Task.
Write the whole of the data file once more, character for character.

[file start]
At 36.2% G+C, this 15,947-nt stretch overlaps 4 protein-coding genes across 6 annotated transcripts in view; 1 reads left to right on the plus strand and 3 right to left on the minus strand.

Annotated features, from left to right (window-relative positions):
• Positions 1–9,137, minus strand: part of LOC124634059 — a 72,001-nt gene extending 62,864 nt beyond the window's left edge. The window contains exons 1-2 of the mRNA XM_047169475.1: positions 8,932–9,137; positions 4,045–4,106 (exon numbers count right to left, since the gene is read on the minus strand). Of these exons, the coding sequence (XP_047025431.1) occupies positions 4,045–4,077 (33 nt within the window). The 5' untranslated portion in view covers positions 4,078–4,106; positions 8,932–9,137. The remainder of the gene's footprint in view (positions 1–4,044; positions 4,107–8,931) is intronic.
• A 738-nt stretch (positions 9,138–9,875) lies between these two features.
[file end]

At 36.2% G+C, this 15,947-nt stretch overlaps 4 protein-coding genes across 6 annotated transcripts in view; 1 reads left to right on the plus strand and 3 right to left on the minus strand.

Annotated features, from left to right (window-relative positions):
• Positions 1–9,137, minus strand: part of LOC124634059 — a 72,001-nt gene extending 62,864 nt beyond the window's left edge. The window contains exons 1-2 of the mRNA XM_047169475.1: positions 8,932–9,137; positions 4,045–4,106 (exon numbers count right to left, since the gene is read on the minus strand). Of these exons, the coding sequence (XP_047025431.1) occupies positions 4,045–4,077 (33 nt within the window). The 5' untranslated portion in view covers positions 4,078–4,106; positions 8,932–9,137. The remainder of the gene's footprint in view (positions 1–4,044; positions 4,107–8,931) is intronic.
• A 738-nt stretch (positions 9,138–9,875) lies between these two features.